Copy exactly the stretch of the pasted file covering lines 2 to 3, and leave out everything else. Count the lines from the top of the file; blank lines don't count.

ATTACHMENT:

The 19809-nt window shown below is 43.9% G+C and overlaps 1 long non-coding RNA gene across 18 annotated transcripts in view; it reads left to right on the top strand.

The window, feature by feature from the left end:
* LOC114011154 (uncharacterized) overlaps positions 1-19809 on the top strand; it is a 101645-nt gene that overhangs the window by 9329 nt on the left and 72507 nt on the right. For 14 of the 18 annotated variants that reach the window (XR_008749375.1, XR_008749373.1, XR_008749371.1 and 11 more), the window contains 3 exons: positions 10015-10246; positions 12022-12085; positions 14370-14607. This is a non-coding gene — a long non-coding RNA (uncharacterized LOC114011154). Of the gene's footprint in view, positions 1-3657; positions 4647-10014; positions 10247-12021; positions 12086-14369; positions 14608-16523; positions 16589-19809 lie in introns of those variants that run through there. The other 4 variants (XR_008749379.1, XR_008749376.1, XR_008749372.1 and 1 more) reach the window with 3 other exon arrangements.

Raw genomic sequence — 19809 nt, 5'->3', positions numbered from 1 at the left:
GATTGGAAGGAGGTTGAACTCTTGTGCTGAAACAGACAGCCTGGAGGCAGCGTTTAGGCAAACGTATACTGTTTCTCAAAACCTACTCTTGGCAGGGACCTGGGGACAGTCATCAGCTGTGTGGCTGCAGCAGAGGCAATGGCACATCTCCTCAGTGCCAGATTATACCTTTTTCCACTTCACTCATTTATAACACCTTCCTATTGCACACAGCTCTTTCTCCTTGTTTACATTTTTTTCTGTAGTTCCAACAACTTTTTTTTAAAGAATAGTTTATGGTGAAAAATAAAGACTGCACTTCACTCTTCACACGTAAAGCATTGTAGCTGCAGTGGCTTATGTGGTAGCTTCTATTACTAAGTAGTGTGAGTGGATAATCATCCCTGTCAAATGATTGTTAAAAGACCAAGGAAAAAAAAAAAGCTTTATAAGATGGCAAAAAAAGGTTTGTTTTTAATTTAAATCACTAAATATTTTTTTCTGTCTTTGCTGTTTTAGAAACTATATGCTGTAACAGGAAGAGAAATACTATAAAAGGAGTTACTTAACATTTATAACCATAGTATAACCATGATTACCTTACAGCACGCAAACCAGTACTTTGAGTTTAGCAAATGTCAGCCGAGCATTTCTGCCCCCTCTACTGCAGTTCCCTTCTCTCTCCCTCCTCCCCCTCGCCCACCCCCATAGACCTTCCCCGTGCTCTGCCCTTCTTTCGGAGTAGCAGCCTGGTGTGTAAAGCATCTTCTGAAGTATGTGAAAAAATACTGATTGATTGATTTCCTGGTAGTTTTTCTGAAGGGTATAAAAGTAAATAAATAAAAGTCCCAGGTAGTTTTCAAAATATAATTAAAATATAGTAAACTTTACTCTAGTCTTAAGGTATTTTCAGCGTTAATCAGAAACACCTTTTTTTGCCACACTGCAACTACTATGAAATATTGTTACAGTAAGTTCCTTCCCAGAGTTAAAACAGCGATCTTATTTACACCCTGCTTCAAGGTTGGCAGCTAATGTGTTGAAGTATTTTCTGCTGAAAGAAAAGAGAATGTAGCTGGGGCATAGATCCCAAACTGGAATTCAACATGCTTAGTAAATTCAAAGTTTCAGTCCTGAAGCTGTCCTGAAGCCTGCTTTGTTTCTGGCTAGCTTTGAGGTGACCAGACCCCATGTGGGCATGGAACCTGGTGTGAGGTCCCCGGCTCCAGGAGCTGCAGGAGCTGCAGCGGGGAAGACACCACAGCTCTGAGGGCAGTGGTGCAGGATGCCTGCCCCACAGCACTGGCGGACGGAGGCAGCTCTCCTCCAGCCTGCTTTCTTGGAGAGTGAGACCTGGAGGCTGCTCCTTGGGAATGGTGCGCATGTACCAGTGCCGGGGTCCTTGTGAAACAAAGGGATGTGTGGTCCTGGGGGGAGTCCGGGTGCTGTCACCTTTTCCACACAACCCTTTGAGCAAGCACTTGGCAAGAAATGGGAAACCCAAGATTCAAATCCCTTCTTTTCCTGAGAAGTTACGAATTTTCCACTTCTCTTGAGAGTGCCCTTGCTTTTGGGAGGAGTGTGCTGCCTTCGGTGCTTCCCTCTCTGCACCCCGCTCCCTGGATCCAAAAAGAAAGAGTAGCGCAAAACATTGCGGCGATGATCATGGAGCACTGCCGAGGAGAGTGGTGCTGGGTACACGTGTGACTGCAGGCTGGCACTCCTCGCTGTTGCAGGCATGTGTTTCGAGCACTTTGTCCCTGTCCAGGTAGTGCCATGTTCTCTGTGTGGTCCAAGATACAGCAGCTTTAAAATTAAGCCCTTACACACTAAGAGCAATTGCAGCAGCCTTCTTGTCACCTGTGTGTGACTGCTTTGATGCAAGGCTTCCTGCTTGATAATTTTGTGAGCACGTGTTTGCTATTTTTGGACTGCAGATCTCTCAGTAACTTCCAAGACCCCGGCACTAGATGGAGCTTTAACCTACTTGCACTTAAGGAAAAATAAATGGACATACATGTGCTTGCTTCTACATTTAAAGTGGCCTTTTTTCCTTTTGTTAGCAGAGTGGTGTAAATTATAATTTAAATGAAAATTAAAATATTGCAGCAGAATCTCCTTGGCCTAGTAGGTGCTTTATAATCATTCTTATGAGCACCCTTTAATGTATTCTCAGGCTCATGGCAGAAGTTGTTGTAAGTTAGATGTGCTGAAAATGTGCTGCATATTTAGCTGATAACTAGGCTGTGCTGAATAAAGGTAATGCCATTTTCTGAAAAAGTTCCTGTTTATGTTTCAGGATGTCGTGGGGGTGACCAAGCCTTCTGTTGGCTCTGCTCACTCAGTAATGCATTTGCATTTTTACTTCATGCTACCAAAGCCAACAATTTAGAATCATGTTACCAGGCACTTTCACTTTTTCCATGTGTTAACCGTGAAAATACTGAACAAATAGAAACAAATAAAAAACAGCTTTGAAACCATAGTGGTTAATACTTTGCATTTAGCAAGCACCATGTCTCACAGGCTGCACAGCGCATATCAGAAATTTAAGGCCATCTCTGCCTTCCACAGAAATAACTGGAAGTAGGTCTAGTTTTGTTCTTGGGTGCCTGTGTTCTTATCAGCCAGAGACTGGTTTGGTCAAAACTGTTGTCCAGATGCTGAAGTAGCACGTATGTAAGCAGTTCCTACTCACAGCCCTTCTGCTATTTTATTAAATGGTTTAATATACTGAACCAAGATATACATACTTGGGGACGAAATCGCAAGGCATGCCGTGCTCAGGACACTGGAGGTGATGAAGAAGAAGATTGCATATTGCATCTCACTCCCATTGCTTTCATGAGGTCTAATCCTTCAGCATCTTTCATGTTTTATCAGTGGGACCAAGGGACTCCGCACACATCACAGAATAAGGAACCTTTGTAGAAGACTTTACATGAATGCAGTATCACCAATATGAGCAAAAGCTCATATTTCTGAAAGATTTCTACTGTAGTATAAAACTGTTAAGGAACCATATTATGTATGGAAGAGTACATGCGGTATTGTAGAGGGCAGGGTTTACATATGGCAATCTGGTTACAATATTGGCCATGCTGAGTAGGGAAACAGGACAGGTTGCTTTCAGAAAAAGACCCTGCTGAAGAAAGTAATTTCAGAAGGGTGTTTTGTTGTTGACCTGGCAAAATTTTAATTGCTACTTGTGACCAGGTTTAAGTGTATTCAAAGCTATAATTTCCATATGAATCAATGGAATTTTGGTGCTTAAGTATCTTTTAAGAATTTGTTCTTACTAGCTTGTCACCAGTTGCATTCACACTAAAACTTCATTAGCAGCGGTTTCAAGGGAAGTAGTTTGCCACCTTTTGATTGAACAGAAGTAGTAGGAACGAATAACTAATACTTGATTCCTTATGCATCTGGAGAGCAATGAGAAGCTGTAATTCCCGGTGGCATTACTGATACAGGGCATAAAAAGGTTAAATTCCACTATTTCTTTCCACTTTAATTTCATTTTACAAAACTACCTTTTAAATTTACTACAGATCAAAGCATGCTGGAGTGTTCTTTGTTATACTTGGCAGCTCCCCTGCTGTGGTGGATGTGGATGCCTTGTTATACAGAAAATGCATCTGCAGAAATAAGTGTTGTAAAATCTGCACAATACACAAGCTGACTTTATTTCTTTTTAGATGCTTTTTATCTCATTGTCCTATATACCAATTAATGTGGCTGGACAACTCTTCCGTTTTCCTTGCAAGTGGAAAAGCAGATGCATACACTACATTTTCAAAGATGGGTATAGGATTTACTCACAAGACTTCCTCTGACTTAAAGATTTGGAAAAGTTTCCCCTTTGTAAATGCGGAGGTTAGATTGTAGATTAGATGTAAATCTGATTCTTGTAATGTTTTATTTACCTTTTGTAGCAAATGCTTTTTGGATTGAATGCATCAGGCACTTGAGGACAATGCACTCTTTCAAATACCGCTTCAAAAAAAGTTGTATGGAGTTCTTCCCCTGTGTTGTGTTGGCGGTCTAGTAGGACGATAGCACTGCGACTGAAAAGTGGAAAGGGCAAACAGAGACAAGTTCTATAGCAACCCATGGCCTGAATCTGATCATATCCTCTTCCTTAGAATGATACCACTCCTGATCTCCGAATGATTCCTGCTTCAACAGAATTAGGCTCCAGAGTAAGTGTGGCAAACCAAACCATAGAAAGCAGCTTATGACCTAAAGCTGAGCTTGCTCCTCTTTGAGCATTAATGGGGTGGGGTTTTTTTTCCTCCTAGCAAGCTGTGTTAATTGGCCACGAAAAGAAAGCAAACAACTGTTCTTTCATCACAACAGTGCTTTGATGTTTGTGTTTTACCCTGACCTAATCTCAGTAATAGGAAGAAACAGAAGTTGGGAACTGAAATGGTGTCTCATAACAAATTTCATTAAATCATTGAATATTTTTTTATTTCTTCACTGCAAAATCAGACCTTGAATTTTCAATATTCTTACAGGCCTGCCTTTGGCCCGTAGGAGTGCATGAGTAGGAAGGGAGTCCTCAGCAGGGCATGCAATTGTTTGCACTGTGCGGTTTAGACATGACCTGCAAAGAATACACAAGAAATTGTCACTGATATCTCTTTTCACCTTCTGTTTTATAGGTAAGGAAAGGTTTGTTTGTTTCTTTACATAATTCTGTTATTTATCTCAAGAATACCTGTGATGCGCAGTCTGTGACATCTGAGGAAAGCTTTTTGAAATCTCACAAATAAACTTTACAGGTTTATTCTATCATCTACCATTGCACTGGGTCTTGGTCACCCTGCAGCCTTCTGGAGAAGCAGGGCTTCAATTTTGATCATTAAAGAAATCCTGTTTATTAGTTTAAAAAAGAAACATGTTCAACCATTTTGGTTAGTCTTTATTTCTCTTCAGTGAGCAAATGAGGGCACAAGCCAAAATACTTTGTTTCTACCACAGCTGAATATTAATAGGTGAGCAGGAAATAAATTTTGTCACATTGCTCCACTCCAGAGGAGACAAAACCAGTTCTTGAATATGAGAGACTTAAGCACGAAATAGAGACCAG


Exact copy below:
The window, feature by feature from the left end:
* LOC114011154 (uncharacterized) overlaps positions 1-19809 on the top strand; it is a 101645-nt gene that overhangs the window by 9329 nt on the left and 72507 nt on the right. For 14 of the 18 annotated variants that reach the window (XR_008749375.1, XR_008749373.1, XR_008749371.1 and 11 more), the window contains 3 exons: positions 10015-10246; positions 12022-12085; positions 14370-14607. This is a non-coding gene — a long non-coding RNA (uncharacterized LOC114011154). Of the gene's footprint in view, positions 1-3657; positions 4647-10014; positions 10247-12021; positions 12086-14369; positions 14608-16523; positions 16589-19809 lie in introns of those variants that run through there. The other 4 variants (XR_008749379.1, XR_008749376.1, XR_008749372.1 and 1 more) reach the window with 3 other exon arrangements.